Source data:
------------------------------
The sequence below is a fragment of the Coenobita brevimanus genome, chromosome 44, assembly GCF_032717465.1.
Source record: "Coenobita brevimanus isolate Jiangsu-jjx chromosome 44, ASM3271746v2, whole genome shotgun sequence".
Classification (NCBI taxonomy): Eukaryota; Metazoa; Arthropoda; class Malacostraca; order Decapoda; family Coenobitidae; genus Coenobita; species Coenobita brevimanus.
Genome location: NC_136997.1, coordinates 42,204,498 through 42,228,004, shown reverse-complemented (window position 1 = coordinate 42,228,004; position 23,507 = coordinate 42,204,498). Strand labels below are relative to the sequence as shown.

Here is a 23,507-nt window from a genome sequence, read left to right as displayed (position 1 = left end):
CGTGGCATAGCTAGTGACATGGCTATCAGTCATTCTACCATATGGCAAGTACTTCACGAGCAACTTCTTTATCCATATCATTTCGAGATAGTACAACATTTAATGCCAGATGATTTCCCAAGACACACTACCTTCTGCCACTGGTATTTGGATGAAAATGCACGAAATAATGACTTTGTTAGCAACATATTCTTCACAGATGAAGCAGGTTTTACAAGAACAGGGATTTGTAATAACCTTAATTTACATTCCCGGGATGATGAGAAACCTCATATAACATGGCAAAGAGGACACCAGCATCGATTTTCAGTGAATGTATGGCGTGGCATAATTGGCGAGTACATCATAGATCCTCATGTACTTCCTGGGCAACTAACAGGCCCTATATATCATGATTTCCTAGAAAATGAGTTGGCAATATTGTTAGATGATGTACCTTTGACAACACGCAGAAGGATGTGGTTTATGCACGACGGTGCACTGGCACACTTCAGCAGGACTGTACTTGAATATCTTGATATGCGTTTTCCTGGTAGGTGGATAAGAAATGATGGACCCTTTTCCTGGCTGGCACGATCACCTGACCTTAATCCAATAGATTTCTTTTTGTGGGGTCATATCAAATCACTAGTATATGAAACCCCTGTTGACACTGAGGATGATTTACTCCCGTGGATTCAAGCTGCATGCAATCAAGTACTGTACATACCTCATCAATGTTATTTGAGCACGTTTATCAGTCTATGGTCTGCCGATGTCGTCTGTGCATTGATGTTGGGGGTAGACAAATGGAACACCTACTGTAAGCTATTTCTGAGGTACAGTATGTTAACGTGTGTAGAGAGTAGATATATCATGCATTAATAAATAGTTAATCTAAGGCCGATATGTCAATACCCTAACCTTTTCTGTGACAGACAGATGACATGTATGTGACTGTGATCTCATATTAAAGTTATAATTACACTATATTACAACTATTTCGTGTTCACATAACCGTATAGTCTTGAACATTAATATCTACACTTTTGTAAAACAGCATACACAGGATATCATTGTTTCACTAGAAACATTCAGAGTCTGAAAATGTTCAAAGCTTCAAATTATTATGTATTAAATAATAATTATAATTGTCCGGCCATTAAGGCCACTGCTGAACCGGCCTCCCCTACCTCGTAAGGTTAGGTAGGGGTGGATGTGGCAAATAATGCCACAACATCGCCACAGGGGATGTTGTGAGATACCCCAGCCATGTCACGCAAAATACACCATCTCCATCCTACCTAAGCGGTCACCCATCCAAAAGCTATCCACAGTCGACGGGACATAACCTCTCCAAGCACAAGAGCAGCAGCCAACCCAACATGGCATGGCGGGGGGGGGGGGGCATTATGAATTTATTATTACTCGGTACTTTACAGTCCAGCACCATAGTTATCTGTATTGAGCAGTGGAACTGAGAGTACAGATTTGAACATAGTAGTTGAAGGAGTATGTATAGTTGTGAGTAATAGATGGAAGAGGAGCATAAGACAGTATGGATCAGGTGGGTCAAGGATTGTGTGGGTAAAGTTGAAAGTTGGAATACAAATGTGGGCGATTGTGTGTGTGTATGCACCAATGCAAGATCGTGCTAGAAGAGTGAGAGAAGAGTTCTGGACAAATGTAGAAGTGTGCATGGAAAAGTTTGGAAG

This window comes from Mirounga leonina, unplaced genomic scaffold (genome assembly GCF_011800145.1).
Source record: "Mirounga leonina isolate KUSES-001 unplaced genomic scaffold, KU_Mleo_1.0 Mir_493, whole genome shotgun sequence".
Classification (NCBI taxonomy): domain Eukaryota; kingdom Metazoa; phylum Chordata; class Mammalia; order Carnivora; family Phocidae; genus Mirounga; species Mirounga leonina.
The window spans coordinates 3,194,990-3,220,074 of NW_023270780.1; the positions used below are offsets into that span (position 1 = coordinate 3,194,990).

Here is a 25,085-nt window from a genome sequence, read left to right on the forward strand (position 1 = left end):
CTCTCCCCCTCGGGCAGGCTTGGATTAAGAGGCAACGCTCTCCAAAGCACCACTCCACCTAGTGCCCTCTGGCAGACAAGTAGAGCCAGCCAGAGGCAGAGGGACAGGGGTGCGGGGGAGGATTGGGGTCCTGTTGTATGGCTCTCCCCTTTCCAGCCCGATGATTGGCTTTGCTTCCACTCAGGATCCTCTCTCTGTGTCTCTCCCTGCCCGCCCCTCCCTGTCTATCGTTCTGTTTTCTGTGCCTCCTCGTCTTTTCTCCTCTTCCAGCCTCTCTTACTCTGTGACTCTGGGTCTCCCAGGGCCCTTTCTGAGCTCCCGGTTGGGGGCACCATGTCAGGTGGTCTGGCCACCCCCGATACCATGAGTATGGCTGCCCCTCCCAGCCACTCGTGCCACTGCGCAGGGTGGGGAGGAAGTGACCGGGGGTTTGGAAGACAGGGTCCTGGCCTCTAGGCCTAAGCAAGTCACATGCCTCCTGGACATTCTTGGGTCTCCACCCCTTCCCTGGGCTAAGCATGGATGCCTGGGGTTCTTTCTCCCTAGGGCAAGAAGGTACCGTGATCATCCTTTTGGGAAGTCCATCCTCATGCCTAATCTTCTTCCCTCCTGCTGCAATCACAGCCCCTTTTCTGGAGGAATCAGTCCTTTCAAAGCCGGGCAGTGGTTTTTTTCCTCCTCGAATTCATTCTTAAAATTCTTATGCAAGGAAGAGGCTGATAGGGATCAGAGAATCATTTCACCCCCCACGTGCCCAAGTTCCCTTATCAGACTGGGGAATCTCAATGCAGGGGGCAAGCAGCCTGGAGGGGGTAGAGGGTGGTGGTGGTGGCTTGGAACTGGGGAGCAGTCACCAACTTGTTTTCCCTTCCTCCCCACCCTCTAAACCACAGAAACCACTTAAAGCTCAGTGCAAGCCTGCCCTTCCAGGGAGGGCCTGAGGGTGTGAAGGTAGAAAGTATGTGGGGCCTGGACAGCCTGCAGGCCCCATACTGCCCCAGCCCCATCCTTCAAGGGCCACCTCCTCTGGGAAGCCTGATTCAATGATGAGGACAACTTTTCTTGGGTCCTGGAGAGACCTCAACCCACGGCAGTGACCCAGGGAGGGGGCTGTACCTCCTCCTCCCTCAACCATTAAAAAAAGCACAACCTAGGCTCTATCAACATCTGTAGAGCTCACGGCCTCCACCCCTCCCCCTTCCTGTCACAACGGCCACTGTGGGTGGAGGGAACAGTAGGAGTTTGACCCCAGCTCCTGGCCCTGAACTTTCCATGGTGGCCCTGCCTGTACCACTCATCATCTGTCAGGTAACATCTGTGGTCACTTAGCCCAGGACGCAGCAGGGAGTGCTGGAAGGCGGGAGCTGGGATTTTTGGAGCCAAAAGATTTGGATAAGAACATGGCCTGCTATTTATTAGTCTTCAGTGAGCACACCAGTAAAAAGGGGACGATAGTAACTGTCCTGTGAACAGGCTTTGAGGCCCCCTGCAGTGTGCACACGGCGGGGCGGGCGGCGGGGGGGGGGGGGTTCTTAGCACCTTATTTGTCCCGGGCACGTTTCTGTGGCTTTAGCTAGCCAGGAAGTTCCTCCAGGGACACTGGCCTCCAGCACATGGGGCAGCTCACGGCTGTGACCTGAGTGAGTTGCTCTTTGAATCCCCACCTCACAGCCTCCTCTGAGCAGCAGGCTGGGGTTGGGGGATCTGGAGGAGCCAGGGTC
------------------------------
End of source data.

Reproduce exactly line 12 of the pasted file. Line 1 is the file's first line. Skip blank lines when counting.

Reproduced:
CTCTCCCCCTCGGGCAGGCTTGGATTAAGAGGCAACGCTCTCCAAAGCACCACTCCACCTAGTGCCCTCTGGCAGACAAGTAGAGCCAGCCAGAGGCAGAGGGACAGGGGTGCGGGGGAGGATTGGGGTCCTGTTGTATGGCTCTCCCCTTTCCAGCCCGATGATTGGCTTTGCTTCCACTCAGGATCCTCTCTCTGTGTCTCTCCCTGCCCGCCCCTCCCTGTCTATCGTTCTGTTTTCTGTGCCTCCTCGTCTTTTCTCCTCTTCCAGCCTCTCTTACTCTGTGACTCTGGGTCTCCCAGGGCCCTTTCTGAGCTCCCGGTTGGGGGCACCATGTCAGGTGGTCTGGCCACCCCCGATACCATGAGTATGGCTGCCCCTCCCAGCCACTCGTGCCACTGCGCAGGGTGGGGAGGAAGTGACCGGGGGTTTGGAAGACAGGGTCCTGGCCTCTAGGCCTAAGCAAGTCACATGCCTCCTGGACATTCTTGGGTCTCCACCCCTTCCCTGGGCTAAGCATGGATGCCTGGGGTTCTTTCTCCCTAGGGCAAGAAGGTACCGTGATCATCCTTTTGGGAAGTCCATCCTCATGCCTAATCTTCTTCCCTCCTGCTGCAATCACAGCCCCTTTTCTGGAGGAATCAGTCCTTTCAAAGCCGGGCAGTGGTTTTTTTCCTCCTCGAATTCATTCTTAAAATTCTTATGCAAGGAAGAGGCTGATAGGGATCAGAGAATCATTTCACCCCCCACGTGCCCAAGTTCCCTTATCAGACTGGGGAATCTCAATGCAGGGGGCAAGCAGCCTGGAGGGGGTAGAGGGTGGTGGTGGTGGCTTGGAACTGGGGAGCAGTCACCAACTTGTTTTCCCTTCCTCCCCACCCTCTAAACCACAGAAACCACTTAAAGCTCAGTGCAAGCCTGCCCTTCCAGGGAGGGCCTGAGGGTGTGAAGGTAGAAAGTATGTGGGGCCTGGACAGCCTGCAGGCCCCATACTGCCCCAGCCCCATCCTTCAAGGGCCACCTCCTCTGGGAAGCCTGATTCAATGATGAGGACAACTTTTCTTGGGTCCTGGAGAGACCTCAACCCACGGCAGTGACCCAGGGAGGGGGCTGTACCTCCTCCTCCCTCAACCATTAAAAAAAGCACAACCTAGGCTCTATCAACATCTGTAGAGCTCACGGCCTCCACCCCTCCCCCTTCCTGTCACAACGGCCACTGTGGGTGGAGGGAACAGTAGGAGTTTGACCCCAGCTCCTGGCCCTGAACTTTCCATGGTGGCCCTGCCTGTACCACTCATCATCTGTCAGGTAACATCTGTGGTCACTTAGCCCAGGACGCAGCAGGGAGTGCTGGAAGGCGGGAGCTGGGATTTTTGGAGCCAAAAGATTTGGATAAGAACATGGCCTGCTATTTATTAGTCTTCAGTGAGCACACCAGTAAAAAGGGGACGATAGTAACTGTCCTGTGAACAGGCTTTGAGGCCCCCTGCAGTGTGCACACGGCGGGGCGGGCGGCGGGGGGGGGGGGGTTCTTAGCACCTTATTTGTCCCGGGCACGTTTCTGTGGCTTTAGCTAGCCAGGAAGTTCCTCCAGGGACACTGGCCTCCAGCACATGGGGCAGCTCACGGCTGTGACCTGAGTGAGTTGCTCTTTGAATCCCCACCTCACAGCCTCCTCTGAGCAGCAGGCTGGGGTTGGGGGATCTGGAGGAGCCAGGGTC